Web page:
•          Data Masking
  •          Identity Access Management
  •          Data Encryption
  •          Password Hygiene
  •          Data Loss Prevention
  •          Anti-malware, Antivirus and Endpoint Protection
  •          Cloud Security
  •          Email Security
  •          Firewalls
  •          Workforce Awareness Training
  •          Zero Trust security models 

To illustrate how, in spite of all these strategies, organizations still remain vulnerable to external data security threats, look no further than a data breach of the Federal Bureau of Investigation’s InfraGard.  In December 2022, InfraGard, a program designed by the FBI to build cyber and physical threat information sharing partnerships between the government and the private sector, was hacked.   A database of contact information on more than 80,000 members was revealed to be available for sale online via a notorious cyber crime marketplace.   The FBI’s own cyber threat unit was brought low not by a deficiency in any of the above listed security practices. 

 Rather, as reported by security news and investigation outlet KrebsOnSecurity, the FBI’s “database of contact information on more than 80,000 members [went] up for sale on an English-language cyber crime forum. Meanwhile, the hackers responsible [were] communicating directly with members through the InfraGard portal online — using a new account under the assumed identity of a financial industry CEO that was vetted by the FBI itself.”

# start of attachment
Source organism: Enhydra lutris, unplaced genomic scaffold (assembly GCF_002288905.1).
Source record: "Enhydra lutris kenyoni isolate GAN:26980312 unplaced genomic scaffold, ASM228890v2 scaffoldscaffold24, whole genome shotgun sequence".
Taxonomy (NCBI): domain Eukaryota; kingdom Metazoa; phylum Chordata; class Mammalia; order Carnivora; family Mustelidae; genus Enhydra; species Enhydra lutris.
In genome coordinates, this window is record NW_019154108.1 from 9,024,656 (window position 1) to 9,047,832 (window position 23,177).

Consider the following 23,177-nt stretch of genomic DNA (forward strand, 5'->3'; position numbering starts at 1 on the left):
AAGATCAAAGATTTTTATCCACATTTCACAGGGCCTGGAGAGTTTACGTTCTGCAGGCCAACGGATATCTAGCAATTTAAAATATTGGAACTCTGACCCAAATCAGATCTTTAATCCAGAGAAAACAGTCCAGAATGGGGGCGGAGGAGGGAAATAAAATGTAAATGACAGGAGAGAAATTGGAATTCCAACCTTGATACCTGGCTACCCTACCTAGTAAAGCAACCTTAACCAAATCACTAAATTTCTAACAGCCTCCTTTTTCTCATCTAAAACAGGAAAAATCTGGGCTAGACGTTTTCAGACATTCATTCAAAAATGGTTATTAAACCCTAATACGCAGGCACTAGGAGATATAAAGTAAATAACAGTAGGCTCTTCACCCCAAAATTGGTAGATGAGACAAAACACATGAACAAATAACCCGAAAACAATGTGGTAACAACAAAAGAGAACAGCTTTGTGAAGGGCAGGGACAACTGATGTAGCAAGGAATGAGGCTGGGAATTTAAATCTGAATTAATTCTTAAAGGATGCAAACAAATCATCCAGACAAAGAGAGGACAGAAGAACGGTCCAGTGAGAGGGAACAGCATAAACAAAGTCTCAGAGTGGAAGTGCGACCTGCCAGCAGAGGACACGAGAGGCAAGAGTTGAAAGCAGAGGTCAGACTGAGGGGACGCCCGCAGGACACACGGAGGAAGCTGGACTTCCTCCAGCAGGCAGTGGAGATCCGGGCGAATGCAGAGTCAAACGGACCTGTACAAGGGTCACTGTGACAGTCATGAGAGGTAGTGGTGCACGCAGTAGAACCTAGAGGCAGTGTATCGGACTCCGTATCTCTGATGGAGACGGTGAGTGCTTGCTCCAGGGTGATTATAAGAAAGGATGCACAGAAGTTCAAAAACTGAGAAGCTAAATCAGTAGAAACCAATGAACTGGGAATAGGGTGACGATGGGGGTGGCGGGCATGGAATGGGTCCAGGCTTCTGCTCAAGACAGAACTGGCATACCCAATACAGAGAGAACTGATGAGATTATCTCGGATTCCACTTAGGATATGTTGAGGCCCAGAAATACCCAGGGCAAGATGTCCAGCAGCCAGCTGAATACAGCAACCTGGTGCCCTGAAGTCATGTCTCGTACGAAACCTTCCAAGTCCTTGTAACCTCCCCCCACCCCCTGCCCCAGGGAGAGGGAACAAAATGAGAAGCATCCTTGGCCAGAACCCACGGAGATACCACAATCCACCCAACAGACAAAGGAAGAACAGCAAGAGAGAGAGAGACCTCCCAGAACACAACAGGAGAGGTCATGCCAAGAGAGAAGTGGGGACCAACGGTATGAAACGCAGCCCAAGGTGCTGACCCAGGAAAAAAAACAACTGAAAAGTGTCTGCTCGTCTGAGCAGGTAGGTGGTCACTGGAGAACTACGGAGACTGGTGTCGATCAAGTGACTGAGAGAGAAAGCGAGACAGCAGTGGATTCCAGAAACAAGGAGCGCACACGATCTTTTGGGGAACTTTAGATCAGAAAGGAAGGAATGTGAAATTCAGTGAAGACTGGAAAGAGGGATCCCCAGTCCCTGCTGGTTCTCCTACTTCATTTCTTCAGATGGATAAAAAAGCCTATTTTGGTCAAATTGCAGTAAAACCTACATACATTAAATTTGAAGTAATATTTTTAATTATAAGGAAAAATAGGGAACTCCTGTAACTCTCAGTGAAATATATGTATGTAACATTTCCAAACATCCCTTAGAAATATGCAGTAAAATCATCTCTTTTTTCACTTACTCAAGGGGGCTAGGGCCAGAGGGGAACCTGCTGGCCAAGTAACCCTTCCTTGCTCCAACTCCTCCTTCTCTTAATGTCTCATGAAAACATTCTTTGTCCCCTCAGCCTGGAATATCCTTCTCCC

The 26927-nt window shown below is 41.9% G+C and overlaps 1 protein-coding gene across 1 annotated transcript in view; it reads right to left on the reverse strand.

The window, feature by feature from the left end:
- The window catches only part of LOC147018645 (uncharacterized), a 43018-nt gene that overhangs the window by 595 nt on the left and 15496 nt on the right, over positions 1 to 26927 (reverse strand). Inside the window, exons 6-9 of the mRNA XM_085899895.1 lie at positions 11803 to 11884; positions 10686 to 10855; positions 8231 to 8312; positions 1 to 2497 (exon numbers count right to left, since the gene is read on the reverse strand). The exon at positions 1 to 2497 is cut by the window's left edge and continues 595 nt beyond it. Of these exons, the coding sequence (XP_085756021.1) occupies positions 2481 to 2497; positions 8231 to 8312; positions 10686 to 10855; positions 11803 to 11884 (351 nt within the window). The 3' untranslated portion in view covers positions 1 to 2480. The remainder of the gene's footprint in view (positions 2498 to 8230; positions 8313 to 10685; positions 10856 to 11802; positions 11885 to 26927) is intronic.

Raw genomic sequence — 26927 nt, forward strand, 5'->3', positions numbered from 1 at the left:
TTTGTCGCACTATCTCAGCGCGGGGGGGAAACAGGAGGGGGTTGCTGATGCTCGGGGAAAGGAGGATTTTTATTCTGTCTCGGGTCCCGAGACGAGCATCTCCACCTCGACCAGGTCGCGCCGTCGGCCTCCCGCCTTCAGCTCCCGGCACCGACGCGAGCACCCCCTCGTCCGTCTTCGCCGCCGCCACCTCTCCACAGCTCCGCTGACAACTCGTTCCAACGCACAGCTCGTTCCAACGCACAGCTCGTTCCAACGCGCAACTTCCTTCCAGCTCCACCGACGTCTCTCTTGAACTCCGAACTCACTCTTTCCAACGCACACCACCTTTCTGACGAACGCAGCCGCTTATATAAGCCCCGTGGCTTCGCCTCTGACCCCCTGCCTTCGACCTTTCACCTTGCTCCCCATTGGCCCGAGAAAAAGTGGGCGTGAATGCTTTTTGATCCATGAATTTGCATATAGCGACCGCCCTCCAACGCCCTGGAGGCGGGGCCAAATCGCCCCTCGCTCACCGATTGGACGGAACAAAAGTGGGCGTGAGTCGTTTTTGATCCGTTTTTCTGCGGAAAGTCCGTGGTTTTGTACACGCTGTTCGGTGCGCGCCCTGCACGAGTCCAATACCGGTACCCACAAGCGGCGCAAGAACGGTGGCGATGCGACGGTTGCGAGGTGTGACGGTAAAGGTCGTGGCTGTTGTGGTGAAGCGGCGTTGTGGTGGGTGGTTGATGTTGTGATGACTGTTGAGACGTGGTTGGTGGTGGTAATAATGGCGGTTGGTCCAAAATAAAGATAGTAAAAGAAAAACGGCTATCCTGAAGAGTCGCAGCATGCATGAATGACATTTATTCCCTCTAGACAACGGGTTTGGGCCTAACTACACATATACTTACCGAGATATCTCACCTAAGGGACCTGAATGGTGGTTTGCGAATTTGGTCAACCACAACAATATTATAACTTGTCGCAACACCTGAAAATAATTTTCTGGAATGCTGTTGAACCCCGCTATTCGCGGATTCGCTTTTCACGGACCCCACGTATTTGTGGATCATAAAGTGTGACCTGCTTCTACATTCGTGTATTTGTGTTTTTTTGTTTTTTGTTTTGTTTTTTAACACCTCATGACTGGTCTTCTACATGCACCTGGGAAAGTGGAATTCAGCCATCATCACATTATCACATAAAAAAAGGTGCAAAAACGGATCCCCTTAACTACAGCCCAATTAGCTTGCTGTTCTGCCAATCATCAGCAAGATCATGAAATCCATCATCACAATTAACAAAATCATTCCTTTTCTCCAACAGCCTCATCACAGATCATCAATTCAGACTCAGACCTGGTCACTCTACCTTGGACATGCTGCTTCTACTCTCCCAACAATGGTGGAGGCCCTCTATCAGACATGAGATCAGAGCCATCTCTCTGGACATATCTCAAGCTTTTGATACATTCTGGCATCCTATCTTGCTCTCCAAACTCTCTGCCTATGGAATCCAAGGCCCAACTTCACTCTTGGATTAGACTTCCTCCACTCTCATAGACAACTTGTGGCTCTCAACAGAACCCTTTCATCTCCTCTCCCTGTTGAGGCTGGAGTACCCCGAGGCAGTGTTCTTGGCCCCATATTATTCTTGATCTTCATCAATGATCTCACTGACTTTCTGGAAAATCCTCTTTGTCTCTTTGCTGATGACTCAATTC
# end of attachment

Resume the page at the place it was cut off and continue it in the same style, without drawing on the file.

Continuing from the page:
Yes, a vaunted program built by the FBI and involving what is described as “a vetted Who’s Who” of cybersecurity professionals for companies managing the nation’s vital infrastructures like drinking water and power utilities, banking firms, communications networks, nuclear energy companies, transportation, manufacturing and more, was infiltrated and compromised.  Not because the bad guys got through the hardened encryption or endpoint protection or firewall.  But because a corporate CEO was duped out of revealing his credentials.   

This profound example perfectly illustrates the two predominant avenues cyber criminals have been leveraging to exploit weak external data security, even at the highest levels.  These two avenues are: 

  1. Ready access and availability of Personally Identifiable Information (PII) via external sources, and
  2. Myopic Vendor Risk Management Policies which fail to account for how external stakeholders’ (ie vendors’ employees) PII data can be weaponized